In other words, the GOP Cassandras warning that the wily Democrats would cut funding for the expansion in Congress once states were hooked turned out to be absolutely wrong. Indeed, the very sweet deal offered in the original legislation got even sweeter thanks to the above-mentioned COVID legislation. States like North Carolina appeared to be leaving very good money on the table for no apparent reason other than partisanship, seasoned with some conservative hostility toward potential beneficiaries. In this case, GOP legislators finally reversed course without much excuse-making. The AP reports:
“A turning point came last May when Senate leader Phil Berger, a longtime expansion opponent, publicly explained his reversal, which was based largely on fiscal terms.
“In a news conference, Berger also described the situation faced by a single mother who didn’t make enough money to cover insurance for both her and her children, which he said meant that she would either end up in the emergency room or not get care. Expansion covers people who make too much money for conventional Medicaid but not enough to benefit from heavily subsidized private insurance.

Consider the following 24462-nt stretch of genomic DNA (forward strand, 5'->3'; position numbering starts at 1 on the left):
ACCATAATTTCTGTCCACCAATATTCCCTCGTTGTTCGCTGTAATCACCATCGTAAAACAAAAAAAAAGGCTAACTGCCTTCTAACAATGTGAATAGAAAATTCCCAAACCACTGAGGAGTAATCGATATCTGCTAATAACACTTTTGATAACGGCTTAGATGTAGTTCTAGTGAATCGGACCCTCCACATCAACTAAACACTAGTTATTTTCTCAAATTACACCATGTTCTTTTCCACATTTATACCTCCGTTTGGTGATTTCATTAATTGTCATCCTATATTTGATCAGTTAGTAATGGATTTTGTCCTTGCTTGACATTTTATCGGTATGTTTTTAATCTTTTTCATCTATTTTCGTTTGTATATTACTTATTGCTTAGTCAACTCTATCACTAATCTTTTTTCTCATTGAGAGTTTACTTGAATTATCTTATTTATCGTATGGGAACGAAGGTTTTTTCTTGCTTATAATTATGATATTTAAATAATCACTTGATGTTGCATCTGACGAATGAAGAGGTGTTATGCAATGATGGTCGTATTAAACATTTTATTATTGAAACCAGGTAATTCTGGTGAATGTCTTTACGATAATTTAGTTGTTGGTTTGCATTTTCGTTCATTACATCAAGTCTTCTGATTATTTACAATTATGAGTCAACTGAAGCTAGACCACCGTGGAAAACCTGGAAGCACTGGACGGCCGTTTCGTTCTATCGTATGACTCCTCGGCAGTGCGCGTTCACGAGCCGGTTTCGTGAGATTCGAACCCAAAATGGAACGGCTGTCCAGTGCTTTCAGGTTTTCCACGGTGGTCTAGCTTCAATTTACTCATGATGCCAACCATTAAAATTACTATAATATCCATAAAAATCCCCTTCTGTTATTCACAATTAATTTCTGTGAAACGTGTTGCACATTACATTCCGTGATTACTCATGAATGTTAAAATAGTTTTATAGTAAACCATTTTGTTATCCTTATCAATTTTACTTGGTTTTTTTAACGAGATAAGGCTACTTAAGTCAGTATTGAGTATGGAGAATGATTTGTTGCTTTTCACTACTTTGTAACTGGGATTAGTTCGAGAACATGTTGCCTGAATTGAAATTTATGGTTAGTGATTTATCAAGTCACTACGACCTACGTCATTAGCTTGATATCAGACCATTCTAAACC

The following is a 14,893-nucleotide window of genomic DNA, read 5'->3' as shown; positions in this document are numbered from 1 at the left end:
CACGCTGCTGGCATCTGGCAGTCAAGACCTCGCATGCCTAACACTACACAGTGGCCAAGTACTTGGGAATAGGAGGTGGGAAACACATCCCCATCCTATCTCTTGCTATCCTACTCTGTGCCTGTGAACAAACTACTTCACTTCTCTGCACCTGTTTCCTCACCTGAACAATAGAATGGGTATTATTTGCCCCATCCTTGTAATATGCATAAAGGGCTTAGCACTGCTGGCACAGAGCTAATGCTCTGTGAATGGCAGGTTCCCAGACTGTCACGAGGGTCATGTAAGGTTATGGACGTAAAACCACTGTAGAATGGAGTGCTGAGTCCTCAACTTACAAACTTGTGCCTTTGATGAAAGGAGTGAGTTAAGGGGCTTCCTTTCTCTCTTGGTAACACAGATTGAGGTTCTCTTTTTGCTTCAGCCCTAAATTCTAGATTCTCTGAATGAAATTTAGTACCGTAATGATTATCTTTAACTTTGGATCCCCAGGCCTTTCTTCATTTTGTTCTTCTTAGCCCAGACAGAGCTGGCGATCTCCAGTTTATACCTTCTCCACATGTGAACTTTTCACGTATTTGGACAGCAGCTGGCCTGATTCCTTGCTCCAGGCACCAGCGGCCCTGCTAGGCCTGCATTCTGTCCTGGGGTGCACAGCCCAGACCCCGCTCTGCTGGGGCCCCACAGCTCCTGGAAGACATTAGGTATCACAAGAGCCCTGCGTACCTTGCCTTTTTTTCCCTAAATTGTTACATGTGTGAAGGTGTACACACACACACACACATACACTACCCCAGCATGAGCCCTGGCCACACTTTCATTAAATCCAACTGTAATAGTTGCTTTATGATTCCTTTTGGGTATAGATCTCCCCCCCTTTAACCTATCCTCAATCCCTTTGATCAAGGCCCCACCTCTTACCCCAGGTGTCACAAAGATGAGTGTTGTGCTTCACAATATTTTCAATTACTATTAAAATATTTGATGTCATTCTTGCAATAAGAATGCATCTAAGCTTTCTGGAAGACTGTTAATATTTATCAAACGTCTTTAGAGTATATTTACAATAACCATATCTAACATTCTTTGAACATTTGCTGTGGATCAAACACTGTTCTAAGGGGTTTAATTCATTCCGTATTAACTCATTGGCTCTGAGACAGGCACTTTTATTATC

“’We need coverage in North Carolina for the working poor,’ Berger said at the time.”
That, of course, has been true all along. Final legislative approval of the expansion was delayed for a while due to an unrelated dispute over health-facility regulations. And the expansion cannot proceed until a state budget is passed. But it’s finally looking good for Medicaid expansion in a place where Democrats and Republicans are bitterly at odds on a wide range of issues.
There remain ten states that have not yet expanded Medicaid; eight are Republican “trifecta” states (Alabama, Florida, Georgia, Mississippi, South Carolina, Tennessee, Texas, and Wyoming) and two others have Republican-controlled legislatures (Kansas and Wisconsin). Perhaps the peculiar mix of stupidity and malice that keeps state lawmakers from using the money made available to them by Washington to help their own people will abate elsewhere soon.